There was a hawk sitting on the window air conditioner, three stories up. There was me. But otherwise the place was dead.I kind of figured there’d be a lot of liquor bottles, but mostly the empties had held water or pop. Westport Junior High has been closed for a year. Across the street is Westport High, a place much mourned at its closing. I didn’t hear much about the junior high. It’s a red brick building with plenty of architectural flourishes. Bold, proud ionic columns on each side of the main door, and those curls like Hawaiian surfing waves roaring over it. At some point, they built a clumsy-looking parking garage to the west of the main building, and a bridge from one structure to the other, about three stories up.
I walked around the whole place. Imagining a kid getting pushed down the steps. Kids screaming and waving down at people below from the bridge to the parking garage. Kids walking around there in the worst state of their bodies, in the worst moods of their lives, enduring the worst social traumas. In the back, there’s a long, paved strip of blacktop, only one runner’s lane wide, that looks like it might loop around the field back there. It doesn’t. It just stops.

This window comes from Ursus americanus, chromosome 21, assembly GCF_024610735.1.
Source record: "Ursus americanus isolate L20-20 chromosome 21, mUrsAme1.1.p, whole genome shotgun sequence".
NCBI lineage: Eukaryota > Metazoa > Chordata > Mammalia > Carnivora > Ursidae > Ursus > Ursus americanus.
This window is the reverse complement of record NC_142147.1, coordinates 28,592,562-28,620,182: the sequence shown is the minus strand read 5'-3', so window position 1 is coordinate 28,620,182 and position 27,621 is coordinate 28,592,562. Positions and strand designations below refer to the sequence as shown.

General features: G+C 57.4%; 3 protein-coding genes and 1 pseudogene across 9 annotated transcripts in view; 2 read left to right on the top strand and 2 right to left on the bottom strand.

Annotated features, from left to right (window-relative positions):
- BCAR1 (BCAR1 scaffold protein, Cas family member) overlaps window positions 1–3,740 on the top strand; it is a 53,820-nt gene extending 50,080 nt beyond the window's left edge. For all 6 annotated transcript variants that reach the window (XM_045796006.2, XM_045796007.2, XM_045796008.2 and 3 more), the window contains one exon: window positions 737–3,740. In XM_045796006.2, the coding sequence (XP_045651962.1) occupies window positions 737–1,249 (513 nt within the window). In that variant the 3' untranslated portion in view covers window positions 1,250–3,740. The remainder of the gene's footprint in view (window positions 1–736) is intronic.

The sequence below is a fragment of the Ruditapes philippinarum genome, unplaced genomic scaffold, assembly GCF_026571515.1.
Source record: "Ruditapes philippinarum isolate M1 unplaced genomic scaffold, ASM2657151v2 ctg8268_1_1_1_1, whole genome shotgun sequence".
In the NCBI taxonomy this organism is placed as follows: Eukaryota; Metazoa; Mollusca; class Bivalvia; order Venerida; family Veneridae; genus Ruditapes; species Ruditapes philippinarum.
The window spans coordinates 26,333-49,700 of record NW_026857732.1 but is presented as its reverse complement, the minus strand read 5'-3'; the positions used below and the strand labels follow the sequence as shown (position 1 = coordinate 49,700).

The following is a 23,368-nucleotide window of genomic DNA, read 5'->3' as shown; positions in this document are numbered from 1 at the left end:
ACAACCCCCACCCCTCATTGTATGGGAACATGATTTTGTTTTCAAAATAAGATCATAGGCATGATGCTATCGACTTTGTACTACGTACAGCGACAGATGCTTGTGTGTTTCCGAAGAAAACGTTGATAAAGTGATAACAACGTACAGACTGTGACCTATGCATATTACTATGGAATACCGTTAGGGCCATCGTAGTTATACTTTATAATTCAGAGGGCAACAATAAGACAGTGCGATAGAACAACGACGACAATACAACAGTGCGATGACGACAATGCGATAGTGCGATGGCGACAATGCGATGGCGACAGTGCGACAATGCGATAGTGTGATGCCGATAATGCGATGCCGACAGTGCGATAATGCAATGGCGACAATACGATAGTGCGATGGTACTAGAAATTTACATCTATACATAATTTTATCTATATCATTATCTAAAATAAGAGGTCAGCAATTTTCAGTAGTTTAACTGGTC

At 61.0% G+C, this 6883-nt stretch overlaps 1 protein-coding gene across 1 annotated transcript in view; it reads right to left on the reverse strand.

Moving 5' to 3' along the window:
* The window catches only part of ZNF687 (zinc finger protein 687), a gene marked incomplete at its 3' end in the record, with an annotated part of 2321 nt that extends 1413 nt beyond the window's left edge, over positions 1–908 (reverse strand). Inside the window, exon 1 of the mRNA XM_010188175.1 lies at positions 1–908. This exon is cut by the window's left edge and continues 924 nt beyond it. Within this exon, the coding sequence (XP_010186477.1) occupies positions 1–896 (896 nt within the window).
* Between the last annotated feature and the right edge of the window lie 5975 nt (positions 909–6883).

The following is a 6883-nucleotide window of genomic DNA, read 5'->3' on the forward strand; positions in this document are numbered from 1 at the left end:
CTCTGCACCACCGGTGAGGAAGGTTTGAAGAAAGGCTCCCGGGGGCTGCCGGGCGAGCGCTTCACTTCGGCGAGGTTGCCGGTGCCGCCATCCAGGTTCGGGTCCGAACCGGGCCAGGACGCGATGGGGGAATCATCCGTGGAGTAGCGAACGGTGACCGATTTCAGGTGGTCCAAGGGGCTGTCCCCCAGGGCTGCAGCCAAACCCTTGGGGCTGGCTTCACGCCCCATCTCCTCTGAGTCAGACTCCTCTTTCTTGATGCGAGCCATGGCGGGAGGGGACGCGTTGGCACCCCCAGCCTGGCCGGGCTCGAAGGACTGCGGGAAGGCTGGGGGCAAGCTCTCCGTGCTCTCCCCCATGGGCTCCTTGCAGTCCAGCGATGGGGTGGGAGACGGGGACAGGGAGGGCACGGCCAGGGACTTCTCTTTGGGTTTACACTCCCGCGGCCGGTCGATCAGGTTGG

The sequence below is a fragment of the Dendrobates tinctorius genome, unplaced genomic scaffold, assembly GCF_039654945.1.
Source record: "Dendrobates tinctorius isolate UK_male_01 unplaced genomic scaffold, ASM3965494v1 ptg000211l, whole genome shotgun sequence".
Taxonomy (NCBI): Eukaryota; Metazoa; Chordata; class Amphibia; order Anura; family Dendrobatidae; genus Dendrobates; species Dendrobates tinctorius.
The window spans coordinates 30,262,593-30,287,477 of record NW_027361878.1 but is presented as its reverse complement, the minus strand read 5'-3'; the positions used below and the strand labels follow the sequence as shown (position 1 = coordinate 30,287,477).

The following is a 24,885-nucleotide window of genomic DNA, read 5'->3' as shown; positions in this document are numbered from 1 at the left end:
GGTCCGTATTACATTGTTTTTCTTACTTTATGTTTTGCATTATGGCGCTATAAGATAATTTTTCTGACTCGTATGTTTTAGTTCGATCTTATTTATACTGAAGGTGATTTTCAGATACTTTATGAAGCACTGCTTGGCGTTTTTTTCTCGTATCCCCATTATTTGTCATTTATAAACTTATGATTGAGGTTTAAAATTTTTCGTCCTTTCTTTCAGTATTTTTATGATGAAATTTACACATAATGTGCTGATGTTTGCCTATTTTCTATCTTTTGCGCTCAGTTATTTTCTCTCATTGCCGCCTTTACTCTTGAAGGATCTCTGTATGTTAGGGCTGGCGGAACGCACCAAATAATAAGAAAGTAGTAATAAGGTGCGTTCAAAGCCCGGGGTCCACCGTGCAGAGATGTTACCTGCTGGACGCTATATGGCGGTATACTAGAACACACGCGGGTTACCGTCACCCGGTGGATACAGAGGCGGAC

The school where I work is much plainer. It’s also red brick, but our only decorative features are a few images around the front door: an oil lamp, an open book, some Latin that I don’t know what it means. Inside, we have the empty niches where saints and Jesuses used to preside. There are still crosses embedded above them. Once a kid was perched up there during passing period, and I didn’t think that was such a great idea, so I said, “Do you know who used to sit there?” He looked up at the cross. “Oh.” “So maybe you don’t belong there.” He smiled and got down.
In places, it’s crumbly, but our school is alive. I went by today to pick something up, and the voices of the students are, as always, scampering around and bouncing up new expressions. There’s usually someone in the garden, picking collard greens– a kid who doesn’t want to be at home and couldn’t get a summer job. In the library, there are kids gossiping about what happened at a party last weekend, and what someone said on facebook. The summer school kids burst out at 12:30 and zip in to bug the library kids. There’s football weight lifting and volleyball practice and cheerleading practice and open gym and people coming in to pick up bags of produce from the garden for tonight’s dinner.
I love schools, places where people were vulnerable, and places where they changed, for good or for ill. At my school, I know the stories: my mother, my aunts and uncles, my friends, friends of friends, people who only exist in stories that I pass along over pitchers of beer– they’ve given the walls character, and it pleases me to see it still so alive. We don’t need perfect schools in the inner city. We just need schools that are healthy enough spots for kids to grow.